By Phil Mercer
BBC News, Sydney
State governments in Australia have been warned that a funding row threatens "catastrophe" for one of the country's most important river systems.
Years of excessive irrigation and drought have left the Murray-Darling river basin in crisis.
A decision by officials in New South Wales and Victoria not to commit extra money to help its revitalisation has provoked much anger.
The river basin snakes across four states in south-eastern Australia.
It is one of the country's most important water courses, but is in serious ill health.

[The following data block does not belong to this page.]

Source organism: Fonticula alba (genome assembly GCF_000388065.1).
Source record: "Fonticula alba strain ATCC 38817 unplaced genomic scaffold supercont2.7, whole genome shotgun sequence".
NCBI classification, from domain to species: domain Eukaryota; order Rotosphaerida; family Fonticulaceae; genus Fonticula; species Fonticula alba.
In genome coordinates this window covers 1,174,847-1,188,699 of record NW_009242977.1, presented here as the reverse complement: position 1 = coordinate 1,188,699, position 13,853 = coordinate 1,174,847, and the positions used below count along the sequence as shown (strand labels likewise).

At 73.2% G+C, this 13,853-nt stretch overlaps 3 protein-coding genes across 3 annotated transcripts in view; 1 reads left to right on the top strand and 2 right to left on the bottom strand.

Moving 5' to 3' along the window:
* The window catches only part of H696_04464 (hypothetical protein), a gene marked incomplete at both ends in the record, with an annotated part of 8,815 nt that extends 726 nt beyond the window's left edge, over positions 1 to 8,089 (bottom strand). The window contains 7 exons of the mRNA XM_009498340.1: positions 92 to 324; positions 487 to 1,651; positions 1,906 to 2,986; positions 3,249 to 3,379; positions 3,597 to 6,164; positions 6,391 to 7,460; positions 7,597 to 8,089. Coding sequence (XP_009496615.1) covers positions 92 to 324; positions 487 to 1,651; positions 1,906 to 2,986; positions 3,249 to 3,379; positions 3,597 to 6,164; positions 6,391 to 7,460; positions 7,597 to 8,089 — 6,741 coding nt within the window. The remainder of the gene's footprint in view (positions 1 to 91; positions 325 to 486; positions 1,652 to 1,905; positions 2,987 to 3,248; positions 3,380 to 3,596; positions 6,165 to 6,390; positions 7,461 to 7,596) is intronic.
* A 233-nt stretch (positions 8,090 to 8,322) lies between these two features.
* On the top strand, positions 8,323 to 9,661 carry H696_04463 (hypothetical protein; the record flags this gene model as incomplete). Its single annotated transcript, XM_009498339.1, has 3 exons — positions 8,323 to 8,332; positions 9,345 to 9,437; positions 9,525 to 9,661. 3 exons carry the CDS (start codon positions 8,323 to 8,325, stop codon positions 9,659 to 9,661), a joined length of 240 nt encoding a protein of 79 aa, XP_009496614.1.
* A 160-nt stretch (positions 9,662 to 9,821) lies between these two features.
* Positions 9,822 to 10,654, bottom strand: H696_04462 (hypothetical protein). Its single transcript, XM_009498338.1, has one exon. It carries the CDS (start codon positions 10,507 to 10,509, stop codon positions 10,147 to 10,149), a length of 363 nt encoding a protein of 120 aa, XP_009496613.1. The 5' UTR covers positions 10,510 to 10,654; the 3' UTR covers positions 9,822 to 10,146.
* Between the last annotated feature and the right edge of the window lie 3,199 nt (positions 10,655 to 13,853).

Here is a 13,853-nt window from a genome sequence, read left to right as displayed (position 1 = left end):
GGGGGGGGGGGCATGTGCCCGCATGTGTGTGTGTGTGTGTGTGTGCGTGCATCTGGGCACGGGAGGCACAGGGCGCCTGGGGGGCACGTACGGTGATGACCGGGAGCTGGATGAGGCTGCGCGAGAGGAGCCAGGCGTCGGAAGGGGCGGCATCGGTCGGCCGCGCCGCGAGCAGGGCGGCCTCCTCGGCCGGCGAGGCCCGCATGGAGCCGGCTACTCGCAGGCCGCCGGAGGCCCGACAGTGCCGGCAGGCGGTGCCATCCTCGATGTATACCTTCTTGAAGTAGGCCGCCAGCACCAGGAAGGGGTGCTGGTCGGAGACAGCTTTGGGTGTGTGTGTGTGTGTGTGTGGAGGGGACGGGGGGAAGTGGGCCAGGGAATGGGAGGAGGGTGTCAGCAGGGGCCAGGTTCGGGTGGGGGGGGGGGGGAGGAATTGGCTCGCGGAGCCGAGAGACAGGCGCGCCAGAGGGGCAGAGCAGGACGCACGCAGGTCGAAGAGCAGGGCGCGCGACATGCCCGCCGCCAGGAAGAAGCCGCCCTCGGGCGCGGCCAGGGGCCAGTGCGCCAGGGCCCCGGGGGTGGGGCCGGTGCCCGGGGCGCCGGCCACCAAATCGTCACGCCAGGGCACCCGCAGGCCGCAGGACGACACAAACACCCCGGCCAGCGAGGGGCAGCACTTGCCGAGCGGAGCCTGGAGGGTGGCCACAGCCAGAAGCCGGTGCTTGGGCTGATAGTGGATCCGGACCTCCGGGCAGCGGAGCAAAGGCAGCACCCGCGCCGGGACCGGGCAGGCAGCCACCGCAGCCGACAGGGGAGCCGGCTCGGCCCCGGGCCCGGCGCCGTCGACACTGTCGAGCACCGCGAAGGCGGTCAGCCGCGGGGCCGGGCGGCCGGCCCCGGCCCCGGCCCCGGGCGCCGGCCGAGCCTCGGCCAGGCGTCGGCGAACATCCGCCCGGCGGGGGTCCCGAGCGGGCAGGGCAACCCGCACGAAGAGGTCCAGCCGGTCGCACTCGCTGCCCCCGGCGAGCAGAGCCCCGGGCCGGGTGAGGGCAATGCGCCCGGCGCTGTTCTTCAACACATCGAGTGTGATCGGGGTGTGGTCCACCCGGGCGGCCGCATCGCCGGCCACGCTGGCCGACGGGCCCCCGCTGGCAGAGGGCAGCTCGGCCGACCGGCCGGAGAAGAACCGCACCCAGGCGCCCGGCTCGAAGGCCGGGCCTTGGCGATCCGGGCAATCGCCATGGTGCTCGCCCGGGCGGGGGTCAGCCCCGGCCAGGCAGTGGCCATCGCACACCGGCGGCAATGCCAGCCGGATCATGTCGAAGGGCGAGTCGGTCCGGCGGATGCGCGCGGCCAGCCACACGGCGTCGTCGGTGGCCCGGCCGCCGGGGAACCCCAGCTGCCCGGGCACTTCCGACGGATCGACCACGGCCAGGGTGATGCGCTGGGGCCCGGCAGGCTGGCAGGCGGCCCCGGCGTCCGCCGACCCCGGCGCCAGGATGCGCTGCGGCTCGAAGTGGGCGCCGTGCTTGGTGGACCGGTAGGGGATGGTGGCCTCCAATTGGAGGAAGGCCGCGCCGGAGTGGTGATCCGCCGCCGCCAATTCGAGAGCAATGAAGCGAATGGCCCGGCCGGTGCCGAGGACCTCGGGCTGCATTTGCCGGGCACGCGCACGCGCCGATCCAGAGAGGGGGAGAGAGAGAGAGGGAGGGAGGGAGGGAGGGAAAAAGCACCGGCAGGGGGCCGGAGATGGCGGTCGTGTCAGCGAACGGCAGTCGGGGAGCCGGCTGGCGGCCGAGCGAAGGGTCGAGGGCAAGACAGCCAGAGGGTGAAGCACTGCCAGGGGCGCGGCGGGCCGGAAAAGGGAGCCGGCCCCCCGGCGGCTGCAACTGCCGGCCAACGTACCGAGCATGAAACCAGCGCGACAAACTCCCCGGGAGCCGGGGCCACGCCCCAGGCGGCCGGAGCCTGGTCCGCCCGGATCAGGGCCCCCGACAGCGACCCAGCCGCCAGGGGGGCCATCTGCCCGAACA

Rises in salinity levels, drought and too much irrigation have been blamed.
A historic rescue plan announced last year received widespread approval.
But there is now serious disagreement between state governments about how much extra money is needed and who should pay for it.
South Australia has accused New South Wales and Victoria of being bloody-minded and of putting the restoration of the river basin in jeopardy.
The row comes as a major study reveals more problems for the river basin. It claims that excessive logging and grazing in adjoining forests and wetlands have caused a rapid environmental decline.
Campaigners have insisted that spending more money increasing the flow of water in the Murray-Darling basin without protecting the trees and plants on its banks is short-sighted and will do nothing to guarantee its long-term sustainability.